Tap Water Report
315 Pollutants in U.S. Tap Water
Since 2004, testing by water utilities has found 315 pollutants in the tap water Americans drink, according to an Environmental Working Group drinking water quality analysis.More than half of the chemicals detected are not subject to health or safety regulations and can legally be present in any amount. Recent studies have found that even some of the chemicals regulated by the 2000 law pose risks at much smaller concentrations than previously known.The federal government has health guidelines for some, but 49 of these contaminants have been found at levels above those guidelines, polluting the tap water for 53.6 million Americans.
Only 91 contaminants are regulated by the Safe Drinking Water Act, yet more than 60,000 chemicals are used within the United States, according to Environmental Protection Agency Government and independent scientists have identified hundreds of chemicals associated with a risk of cancer and other diseases at small concentrations in drinking water.
- Not one chemical has been added to the list of those regulated by the Safe Drinking Water Act since 2000. Many of the standards have not been updated since the 1980s. Some remain essentially unchanged since the 1974 law was passed.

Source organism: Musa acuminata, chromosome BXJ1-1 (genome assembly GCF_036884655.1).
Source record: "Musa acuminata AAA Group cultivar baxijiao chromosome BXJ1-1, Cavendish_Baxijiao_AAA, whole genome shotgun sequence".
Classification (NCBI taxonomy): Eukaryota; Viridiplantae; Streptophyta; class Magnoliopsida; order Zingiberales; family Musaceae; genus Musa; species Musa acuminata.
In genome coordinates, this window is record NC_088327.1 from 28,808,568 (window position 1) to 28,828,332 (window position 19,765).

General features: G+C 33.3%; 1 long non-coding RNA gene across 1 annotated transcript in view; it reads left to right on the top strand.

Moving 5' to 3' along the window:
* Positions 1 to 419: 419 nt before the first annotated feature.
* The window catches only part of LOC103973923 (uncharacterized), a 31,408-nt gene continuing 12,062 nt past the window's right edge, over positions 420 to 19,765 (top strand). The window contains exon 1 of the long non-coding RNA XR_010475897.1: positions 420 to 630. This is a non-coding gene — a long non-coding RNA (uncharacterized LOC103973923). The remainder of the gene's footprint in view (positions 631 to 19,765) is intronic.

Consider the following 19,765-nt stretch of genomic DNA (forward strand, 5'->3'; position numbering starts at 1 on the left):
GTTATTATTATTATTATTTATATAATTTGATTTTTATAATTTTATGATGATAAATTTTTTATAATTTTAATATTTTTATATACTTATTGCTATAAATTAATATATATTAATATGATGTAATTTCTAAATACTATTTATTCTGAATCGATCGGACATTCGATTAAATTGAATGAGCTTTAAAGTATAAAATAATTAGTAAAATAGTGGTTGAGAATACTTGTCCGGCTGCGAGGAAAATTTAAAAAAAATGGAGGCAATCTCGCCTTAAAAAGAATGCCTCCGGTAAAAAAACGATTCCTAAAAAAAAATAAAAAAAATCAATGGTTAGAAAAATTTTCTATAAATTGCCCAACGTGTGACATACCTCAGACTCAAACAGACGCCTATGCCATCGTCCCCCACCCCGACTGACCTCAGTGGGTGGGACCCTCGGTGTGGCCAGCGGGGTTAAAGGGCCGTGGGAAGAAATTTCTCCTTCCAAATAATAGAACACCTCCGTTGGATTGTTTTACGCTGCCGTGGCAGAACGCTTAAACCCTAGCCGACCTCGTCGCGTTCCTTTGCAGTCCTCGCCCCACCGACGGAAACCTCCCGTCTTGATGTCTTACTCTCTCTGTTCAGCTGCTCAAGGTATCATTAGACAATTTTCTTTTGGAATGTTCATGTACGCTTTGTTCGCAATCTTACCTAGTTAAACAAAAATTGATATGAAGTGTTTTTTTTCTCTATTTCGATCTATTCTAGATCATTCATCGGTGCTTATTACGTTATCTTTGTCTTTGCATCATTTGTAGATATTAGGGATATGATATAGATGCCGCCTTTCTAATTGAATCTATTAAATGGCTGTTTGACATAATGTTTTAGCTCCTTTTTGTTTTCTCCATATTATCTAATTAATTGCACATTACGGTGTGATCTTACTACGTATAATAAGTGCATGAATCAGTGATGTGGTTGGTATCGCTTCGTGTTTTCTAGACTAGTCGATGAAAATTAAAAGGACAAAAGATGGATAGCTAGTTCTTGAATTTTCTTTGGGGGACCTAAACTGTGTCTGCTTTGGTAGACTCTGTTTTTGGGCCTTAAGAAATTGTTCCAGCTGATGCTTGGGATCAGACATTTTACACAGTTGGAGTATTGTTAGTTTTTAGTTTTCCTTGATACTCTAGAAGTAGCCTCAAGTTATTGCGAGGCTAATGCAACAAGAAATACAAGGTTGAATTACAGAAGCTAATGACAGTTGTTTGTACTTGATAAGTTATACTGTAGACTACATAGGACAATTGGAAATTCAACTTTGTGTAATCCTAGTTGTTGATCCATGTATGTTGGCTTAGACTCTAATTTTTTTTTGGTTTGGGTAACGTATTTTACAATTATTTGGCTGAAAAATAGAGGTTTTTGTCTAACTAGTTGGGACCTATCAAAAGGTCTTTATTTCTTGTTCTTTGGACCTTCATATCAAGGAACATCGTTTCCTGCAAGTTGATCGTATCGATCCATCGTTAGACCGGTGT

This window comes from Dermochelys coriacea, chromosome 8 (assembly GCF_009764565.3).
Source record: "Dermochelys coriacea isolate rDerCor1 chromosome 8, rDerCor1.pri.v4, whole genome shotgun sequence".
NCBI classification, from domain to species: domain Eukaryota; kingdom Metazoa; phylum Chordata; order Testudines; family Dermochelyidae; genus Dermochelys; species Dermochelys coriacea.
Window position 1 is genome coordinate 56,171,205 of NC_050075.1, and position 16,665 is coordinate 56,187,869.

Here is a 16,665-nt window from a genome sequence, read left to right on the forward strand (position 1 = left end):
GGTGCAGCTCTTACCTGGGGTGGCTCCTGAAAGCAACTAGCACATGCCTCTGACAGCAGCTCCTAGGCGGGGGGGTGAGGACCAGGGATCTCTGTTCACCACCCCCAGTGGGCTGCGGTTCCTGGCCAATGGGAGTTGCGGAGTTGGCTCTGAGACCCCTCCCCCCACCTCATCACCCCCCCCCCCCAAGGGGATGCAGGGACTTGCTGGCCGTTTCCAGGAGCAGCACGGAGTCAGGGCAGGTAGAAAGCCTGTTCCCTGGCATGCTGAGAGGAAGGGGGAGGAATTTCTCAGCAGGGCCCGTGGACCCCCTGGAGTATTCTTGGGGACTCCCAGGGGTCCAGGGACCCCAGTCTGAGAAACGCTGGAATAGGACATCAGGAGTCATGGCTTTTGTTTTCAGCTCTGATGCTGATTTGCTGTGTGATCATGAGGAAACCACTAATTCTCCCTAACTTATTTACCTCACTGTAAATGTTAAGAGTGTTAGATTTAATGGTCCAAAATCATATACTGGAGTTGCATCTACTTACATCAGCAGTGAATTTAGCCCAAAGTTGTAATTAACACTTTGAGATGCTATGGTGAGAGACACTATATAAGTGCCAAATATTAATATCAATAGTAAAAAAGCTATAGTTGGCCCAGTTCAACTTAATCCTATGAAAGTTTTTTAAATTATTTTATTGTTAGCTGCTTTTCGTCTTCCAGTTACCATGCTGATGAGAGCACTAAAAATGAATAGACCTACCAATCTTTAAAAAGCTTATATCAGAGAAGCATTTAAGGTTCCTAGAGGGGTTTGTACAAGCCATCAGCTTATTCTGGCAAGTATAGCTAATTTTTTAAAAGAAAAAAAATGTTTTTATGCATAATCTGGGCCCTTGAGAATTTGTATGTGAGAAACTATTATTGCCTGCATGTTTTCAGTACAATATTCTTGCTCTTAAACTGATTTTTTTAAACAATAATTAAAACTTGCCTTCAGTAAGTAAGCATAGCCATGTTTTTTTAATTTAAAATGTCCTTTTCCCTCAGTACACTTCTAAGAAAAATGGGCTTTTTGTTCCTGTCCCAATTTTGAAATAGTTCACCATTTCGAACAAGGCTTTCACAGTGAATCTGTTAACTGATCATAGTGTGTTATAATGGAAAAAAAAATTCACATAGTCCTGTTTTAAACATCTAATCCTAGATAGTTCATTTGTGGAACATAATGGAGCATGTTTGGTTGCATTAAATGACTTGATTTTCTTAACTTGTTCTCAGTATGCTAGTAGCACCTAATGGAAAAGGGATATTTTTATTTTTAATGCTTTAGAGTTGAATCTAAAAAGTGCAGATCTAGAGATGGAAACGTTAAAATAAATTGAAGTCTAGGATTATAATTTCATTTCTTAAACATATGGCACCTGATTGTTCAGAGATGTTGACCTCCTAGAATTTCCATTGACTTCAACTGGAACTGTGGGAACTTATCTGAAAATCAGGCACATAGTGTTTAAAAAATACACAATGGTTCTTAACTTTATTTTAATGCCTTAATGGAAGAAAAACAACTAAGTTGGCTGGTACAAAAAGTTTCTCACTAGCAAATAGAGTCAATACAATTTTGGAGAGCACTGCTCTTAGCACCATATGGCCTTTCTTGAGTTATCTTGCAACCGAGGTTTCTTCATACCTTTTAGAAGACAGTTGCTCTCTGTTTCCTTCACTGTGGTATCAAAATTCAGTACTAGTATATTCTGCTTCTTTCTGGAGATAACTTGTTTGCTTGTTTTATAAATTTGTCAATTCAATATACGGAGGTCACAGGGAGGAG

- More than 62 million Americans have been exposed since 2004 to drinking water that did not meet at least one commonly used government health guideline intended to help protect people from cancer or serious disease, according to an analysis byThe New York Times.
- Mercury in the FishA U.S. Geological Survey showed 100 percent of the fish tested were contaminated with mercury. More than 25 percent were contaminated at levels higher than the threshold set for human consumption.
MERCURY IS A NEUROTOXIN THAT BUILDS IN THE FOOD CHAIN AT EVER HIGHER CONCENTRATIONS IN PREDATORS SUCH AS LARGE FISH AND HUMANS. IT CAN HAVE SEVERE EFFECTS ON ANYONE, BUT IS ESPECIALLY DAMAGING TO THE DEVELOPING NERVOUS SYSTEMS OF FETUSES AND CHILDREN. THE POLLUTANT ENTERS THE ENVIRONMENT ALMOST ENTIRELY AS ATMOSPHERIC EMISSIONS FROM INDUSTRIAL PROCESSES, PRINCIPALLY THE BURNING OF COAL. IT THEN SPREADS AND SETTLES, EVENTUALLY CONCENTRATING IN RIVERS, LAKES AND OCEANS, WHERE IT ENTERS THE FOOD CHAIN.
RECENT RULES HAVE BEEN ENACTED TO REDUCE CONTAMINATION FROM COAL MINING.